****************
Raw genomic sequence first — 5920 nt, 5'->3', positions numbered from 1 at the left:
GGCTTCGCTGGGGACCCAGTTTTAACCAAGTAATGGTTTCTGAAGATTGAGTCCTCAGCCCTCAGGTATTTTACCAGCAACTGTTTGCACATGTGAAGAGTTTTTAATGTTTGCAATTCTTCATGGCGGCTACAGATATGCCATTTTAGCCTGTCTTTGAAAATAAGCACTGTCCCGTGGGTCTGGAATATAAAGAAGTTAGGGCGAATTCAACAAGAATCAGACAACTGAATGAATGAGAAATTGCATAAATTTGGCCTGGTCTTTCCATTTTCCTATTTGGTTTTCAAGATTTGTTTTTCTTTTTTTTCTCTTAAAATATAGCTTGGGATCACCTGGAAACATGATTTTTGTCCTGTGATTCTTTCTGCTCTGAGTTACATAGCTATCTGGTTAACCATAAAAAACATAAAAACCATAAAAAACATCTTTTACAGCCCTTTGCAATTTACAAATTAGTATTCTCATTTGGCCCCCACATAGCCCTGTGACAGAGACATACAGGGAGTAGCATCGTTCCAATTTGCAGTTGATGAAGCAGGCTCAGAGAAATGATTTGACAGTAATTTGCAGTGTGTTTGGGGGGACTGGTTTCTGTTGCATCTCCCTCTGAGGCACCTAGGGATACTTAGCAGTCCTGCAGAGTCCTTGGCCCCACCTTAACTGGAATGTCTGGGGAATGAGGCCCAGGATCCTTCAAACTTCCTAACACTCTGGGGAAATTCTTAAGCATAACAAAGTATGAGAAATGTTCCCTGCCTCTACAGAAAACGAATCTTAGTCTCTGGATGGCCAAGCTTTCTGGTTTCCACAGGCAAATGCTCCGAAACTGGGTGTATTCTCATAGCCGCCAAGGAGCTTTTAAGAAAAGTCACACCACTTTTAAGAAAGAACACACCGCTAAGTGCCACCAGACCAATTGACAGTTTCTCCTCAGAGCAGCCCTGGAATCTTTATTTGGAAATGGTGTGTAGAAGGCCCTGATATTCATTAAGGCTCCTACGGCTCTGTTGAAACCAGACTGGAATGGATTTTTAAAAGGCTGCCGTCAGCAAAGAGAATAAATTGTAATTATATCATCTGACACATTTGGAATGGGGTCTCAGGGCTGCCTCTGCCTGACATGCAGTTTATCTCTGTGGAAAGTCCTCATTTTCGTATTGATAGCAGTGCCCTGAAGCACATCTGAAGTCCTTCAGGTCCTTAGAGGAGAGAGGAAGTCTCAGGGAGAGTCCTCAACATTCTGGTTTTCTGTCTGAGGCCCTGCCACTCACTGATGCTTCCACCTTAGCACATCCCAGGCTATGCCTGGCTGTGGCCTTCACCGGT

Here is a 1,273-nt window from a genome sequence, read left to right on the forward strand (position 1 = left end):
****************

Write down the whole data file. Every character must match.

Raw genomic sequence first — 5920 nt, 5'->3', positions numbered from 1 at the left:
GGCTTCGCTGGGGACCCAGTTTTAACCAAGTAATGGTTTCTGAAGATTGAGTCCTCAGCCCTCAGGTATTTTACCAGCAACTGTTTGCACATGTGAAGAGTTTTTAATGTTTGCAATTCTTCATGGCGGCTACAGATATGCCATTTTAGCCTGTCTTTGAAAATAAGCACTGTCCCGTGGGTCTGGAATATAAAGAAGTTAGGGCGAATTCAACAAGAATCAGACAACTGAATGAATGAGAAATTGCATAAATTTGGCCTGGTCTTTCCATTTTCCTATTTGGTTTTCAAGATTTGTTTTTCTTTTTTTTCTCTTAAAATATAGCTTGGGATCACCTGGAAACATGATTTTTGTCCTGTGATTCTTTCTGCTCTGAGTTACATAGCTATCTGGTTAACCATAAAAAACATAAAAACCATAAAAAACATCTTTTACAGCCCTTTGCAATTTACAAATTAGTATTCTCATTTGGCCCCCACATAGCCCTGTGACAGAGACATACAGGGAGTAGCATCGTTCCAATTTGCAGTTGATGAAGCAGGCTCAGAGAAATGATTTGACAGTAATTTGCAGTGTGTTTGGGGGGACTGGTTTCTGTTGCATCTCCCTCTGAGGCACCTAGGGATACTTAGCAGTCCTGCAGAGTCCTTGGCCCCACCTTAACTGGAATGTCTGGGGAATGAGGCCCAGGATCCTTCAAACTTCCTAACACTCTGGGGAAATTCTTAAGCATAACAAAGTATGAGAAATGTTCCCTGCCTCTACAGAAAACGAATCTTAGTCTCTGGATGGCCAAGCTTTCTGGTTTCCACAGGCAAATGCTCCGAAACTGGGTGTATTCTCATAGCCGCCAAGGAGCTTTTAAGAAAAGTCACACCACTTTTAAGAAAGAACACACCGCTAAGTGCCACCAGACCAATTGACAGTTTCTCCTCAGAGCAGCCCTGGAATCTTTATTTGGAAATGGTGTGTAGAAGGCCCTGATATTCATTAAGGCTCCTACGGCTCTGTTGAAACCAGACTGGAATGGATTTTTAAAAGGCTGCCGTCAGCAAAGAGAATAAATTGTAATTATATCATCTGACACATTTGGAATGGGGTCTCAGGGCTGCCTCTGCCTGACATGCAGTTTATCTCTGTGGAAAGTCCTCATTTTCGTATTGATAGCAGTGCCCTGAAGCACATCTGAAGTCCTTCAGGTCCTTAGAGGAGAGAGGAAGTCTCAGGGAGAGTCCTCAACATTCTGGTTTTCTGTCTGAGGCCCTGCCACTCACTGATGCTTCCACCTTAGCACATCCCAGGCTATGCCTGGCTGTGGCCTTCACCGGT

Here is a 1,273-nt window from a genome sequence, read left to right on the forward strand (position 1 = left end):